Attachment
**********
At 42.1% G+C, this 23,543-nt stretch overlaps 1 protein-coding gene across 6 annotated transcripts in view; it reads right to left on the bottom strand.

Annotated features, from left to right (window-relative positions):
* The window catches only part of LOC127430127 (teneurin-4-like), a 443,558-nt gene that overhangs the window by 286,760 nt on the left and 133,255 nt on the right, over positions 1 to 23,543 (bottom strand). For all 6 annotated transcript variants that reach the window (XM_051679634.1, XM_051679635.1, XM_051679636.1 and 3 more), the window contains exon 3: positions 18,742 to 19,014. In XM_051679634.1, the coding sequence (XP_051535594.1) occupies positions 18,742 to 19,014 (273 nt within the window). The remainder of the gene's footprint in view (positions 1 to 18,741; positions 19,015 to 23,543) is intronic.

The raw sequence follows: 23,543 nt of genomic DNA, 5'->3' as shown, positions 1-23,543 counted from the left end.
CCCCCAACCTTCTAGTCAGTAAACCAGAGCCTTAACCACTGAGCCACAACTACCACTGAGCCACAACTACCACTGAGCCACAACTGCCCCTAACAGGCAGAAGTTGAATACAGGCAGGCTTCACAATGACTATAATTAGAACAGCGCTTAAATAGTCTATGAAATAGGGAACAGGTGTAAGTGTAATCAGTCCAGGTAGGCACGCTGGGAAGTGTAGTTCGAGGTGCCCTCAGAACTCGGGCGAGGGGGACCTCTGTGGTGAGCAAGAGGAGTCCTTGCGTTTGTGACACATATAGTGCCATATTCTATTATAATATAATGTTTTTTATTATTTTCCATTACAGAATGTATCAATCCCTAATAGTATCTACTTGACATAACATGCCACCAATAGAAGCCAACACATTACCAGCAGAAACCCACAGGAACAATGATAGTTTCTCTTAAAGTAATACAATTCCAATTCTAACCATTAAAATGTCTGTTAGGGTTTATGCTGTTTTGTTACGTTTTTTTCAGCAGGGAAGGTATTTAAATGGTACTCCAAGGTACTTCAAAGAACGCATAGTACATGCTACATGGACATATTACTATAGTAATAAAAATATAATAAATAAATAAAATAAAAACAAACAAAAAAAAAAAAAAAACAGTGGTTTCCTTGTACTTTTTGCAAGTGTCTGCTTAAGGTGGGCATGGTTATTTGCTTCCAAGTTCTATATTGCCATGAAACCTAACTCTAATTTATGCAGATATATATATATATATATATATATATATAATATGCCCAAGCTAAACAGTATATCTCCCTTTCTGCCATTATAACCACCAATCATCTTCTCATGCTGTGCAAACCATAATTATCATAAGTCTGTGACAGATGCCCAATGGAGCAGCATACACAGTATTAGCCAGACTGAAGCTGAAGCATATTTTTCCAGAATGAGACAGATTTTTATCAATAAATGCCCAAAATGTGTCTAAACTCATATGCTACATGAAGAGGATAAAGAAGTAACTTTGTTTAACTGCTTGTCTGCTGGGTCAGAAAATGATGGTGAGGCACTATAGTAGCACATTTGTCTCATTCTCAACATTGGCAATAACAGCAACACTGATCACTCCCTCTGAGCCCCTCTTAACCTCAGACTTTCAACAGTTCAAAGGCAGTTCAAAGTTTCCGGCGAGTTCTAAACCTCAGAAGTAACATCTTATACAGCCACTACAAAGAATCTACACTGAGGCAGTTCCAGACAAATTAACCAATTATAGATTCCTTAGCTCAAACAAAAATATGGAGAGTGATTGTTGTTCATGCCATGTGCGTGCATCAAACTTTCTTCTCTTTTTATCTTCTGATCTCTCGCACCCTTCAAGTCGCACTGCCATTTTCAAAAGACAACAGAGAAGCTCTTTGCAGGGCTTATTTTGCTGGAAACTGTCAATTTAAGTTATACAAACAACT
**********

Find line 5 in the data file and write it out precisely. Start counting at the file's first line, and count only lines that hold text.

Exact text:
CCCCCAACCTTCTAGTCAGTAAACCAGAGCCTTAACCACTGAGCCACAACTACCACTGAGCCACAACTACCACTGAGCCACAACTGCCCCTAACAGGCAGAAGTTGAATACAGGCAGGCTTCACAATGACTATAATTAGAACAGCGCTTAAATAGTCTATGAAATAGGGAACAGGTGTAAGTGTAATCAGTCCAGGTAGGCACGCTGGGAAGTGTAGTTCGAGGTGCCCTCAGAACTCGGGCGAGGGGGACCTCTGTGGTGAGCAAGAGGAGTCCTTGCGTTTGTGACACATATAGTGCCATATTCTATTATAATATAATGTTTTTTATTATTTTCCATTACAGAATGTATCAATCCCTAATAGTATCTACTTGACATAACATGCCACCAATAGAAGCCAACACATTACCAGCAGAAACCCACAGGAACAATGATAGTTTCTCTTAAAGTAATACAATTCCAATTCTAACCATTAAAATGTCTGTTAGGGTTTATGCTGTTTTGTTACGTTTTTTTCAGCAGGGAAGGTATTTAAATGGTACTCCAAGGTACTTCAAAGAACGCATAGTACATGCTACATGGACATATTACTATAGTAATAAAAATATAATAAATAAATAAAATAAAAACAAACAAAAAAAAAAAAAAAACAGTGGTTTCCTTGTACTTTTTGCAAGTGTCTGCTTAAGGTGGGCATGGTTATTTGCTTCCAAGTTCTATATTGCCATGAAACCTAACTCTAATTTATGCAGATATATATATATATATATATATATATATAATATGCCCAAGCTAAACAGTATATCTCCCTTTCTGCCATTATAACCACCAATCATCTTCTCATGCTGTGCAAACCATAATTATCATAAGTCTGTGACAGATGCCCAATGGAGCAGCATACACAGTATTAGCCAGACTGAAGCTGAAGCATATTTTTCCAGAATGAGACAGATTTTTATCAATAAATGCCCAAAATGTGTCTAAACTCATATGCTACATGAAGAGGATAAAGAAGTAACTTTGTTTAACTGCTTGTCTGCTGGGTCAGAAAATGATGGTGAGGCACTATAGTAGCACATTTGTCTCATTCTCAACATTGGCAATAACAGCAACACTGATCACTCCCTCTGAGCCCCTCTTAACCTCAGACTTTCAACAGTTCAAAGGCAGTTCAAAGTTTCCGGCGAGTTCTAAACCTCAGAAGTAACATCTTATACAGCCACTACAAAGAATCTACACTGAGGCAGTTCCAGACAAATTAACCAATTATAGATTCCTTAGCTCAAACAAAAATATGGAGAGTGATTGTTGTTCATGCCATGTGCGTGCATCAAACTTTCTTCTCTTTTTATCTTCTGATCTCTCGCACCCTTCAAGTCGCACTGCCATTTTCAAAAGACAACAGAGAAGCTCTTTGCAGGGCTTATTTTGCTGGAAACTGTCAATTTAAGTTATACAAACAACT